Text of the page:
Why Your Kimchi Pancakes Aren't Getting Crispy Enough

Kimchi pancake wedges on white plate
Kimchi pancake wedges on white plate - Tanika Douglas / Tasting Table

Making kimchi pancakes at home seems straightforward — make a simple batter, add the kimchi and other vegetables, and cook in a pan. But all too often, cooks end up with a soggy kimchijeon rather than the crispy version you know and love. The main reason? Not using enough oil.

To get the right amount of oil in the pan, think of this cooking process as a kind of deep fry rather than a saute. Your entire pan should be covered by oil. Start with half of the oil and you'll add the remaining amount after flipping the pancake. But more importantly, before you add the batter, ensure the oil is hot enough. Cold oil will only result in a greasy, soggy pancake as the batter will just soak it up.

After adding the batter, give it a few minutes to set. Moving it too soon robs it of the opportunity to build that initial crunch and may even cause the pancake to fall apart. Once the bottom has firmed up it's time to spin and slightly lift the pancake to ensure even distribution of the oil. This way every last inch gets a chance to crisp. Finally, once there's enough browning, flip the pancake, add a little more oil, and let the second side develop the same crispiness.

Read more: 21 Delicious Ways To Use Up Leftover Rice

Other Tips For Getting Crispy Kimchi Pancakes

Dipping kimchi pancake in sauce
Dipping kimchi pancake in sauce - Tanika Douglas / Tasting Table

If you've used enough oil to cook your kimchijeon but it's still not crispy enough, then the problem likely lies with your batter mixture. Overall, you need to make the batter light with a somewhat liquid consistency. To test this consistency, pour the batter from the mixing spoon. If it flows freely, you're good to go, if it's too viscous, add some more water a little at a time, and mix.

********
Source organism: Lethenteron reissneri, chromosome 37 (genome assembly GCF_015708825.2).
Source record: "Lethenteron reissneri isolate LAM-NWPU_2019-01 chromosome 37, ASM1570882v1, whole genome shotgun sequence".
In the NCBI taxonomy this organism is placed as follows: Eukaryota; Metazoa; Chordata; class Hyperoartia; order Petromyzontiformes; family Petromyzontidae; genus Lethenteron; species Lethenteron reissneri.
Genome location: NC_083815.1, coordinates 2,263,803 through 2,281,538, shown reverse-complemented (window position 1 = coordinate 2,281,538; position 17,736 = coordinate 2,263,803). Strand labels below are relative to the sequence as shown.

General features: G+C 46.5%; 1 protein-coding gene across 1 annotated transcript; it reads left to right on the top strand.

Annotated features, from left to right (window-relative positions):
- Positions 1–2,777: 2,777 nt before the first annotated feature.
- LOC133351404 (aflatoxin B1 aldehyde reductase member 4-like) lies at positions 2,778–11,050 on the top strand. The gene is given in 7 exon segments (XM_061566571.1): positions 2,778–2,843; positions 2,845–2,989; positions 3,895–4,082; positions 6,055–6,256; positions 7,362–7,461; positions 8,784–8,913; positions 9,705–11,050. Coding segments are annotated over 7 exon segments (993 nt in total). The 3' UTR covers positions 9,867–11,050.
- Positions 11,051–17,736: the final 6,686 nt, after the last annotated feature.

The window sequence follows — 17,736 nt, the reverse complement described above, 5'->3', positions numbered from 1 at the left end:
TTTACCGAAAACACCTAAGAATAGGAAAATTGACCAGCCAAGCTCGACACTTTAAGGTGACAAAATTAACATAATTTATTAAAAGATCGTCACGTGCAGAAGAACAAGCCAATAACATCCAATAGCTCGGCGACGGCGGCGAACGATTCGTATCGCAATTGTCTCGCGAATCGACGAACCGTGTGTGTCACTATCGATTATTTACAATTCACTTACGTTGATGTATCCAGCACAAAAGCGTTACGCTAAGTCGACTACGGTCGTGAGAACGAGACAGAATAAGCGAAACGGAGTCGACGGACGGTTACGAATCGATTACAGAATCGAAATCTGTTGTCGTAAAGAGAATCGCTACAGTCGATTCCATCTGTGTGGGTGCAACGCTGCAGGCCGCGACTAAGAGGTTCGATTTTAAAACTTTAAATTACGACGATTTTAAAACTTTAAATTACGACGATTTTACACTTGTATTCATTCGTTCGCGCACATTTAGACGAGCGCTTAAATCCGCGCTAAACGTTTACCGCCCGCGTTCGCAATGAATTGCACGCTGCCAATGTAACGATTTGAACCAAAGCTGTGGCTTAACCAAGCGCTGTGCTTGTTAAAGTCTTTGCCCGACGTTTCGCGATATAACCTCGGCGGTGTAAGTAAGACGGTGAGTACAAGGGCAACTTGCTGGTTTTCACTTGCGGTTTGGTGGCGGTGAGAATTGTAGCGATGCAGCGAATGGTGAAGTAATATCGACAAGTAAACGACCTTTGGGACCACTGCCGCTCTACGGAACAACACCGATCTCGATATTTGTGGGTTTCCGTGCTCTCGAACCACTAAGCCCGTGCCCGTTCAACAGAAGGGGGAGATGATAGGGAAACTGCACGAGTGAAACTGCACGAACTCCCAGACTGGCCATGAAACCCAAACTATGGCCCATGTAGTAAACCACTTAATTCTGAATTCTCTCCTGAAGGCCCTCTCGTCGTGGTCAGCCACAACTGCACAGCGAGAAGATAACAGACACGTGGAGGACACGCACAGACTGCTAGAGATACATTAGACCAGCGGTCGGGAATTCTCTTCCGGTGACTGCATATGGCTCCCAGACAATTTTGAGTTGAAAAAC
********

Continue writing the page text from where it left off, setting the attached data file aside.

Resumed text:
Assess the consistency even after mixing in the vegetables and add some more water if need be. The goal is to have a batter that's easy to spread on the pan to create a thin pancake that crisps easily rather than a thick one that's more likely to end up soft and dense in the middle. Additionally, once you pour the batter onto the pan, spread it out quickly to form the pancake. If you wait too long, the batter will set and firm up so you won't be able to create the thinnest sheet possible.

Lastly, you can also add baking powder to the mixture. This leavening agent creates tiny bubbles as the batter cooks which results in an airy, light pancake that's more likely to crisp up. And just like with regular pancakes the effect of the baking powder helps prevent an unappetizing, dense pancake. And that's it. With these tips, you can be sure to cook deliciously crispy kimchi pancakes that rival any restaurant's version every time.

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